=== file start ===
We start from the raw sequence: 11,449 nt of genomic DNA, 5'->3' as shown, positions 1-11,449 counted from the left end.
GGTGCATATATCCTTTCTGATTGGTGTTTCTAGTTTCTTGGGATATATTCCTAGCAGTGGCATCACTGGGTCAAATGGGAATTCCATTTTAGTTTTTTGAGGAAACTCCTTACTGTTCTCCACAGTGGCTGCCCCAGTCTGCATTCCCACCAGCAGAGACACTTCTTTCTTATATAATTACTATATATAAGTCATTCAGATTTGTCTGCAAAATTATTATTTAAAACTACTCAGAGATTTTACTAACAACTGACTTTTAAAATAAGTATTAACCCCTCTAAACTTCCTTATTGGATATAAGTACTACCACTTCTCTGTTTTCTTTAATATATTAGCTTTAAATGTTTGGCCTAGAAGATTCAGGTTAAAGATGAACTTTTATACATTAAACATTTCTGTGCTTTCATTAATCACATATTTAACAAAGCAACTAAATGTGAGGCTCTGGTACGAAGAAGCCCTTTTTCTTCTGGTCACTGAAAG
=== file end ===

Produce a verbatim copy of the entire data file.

We start from the raw sequence: 11,449 nt of genomic DNA, 5'->3' as shown, positions 1-11,449 counted from the left end.
GGTGCATATATCCTTTCTGATTGGTGTTTCTAGTTTCTTGGGATATATTCCTAGCAGTGGCATCACTGGGTCAAATGGGAATTCCATTTTAGTTTTTTGAGGAAACTCCTTACTGTTCTCCACAGTGGCTGCCCCAGTCTGCATTCCCACCAGCAGAGACACTTCTTTCTTATATAATTACTATATATAAGTCATTCAGATTTGTCTGCAAAATTATTATTTAAAACTACTCAGAGATTTTACTAACAACTGACTTTTAAAATAAGTATTAACCCCTCTAAACTTCCTTATTGGATATAAGTACTACCACTTCTCTGTTTTCTTTAATATATTAGCTTTAAATGTTTGGCCTAGAAGATTCAGGTTAAAGATGAACTTTTATACATTAAACATTTCTGTGCTTTCATTAATCACATATTTAACAAAGCAACTAAATGTGAGGCTCTGGTACGAAGAAGCCCTTTTTCTTCTGGTCACTGAAAG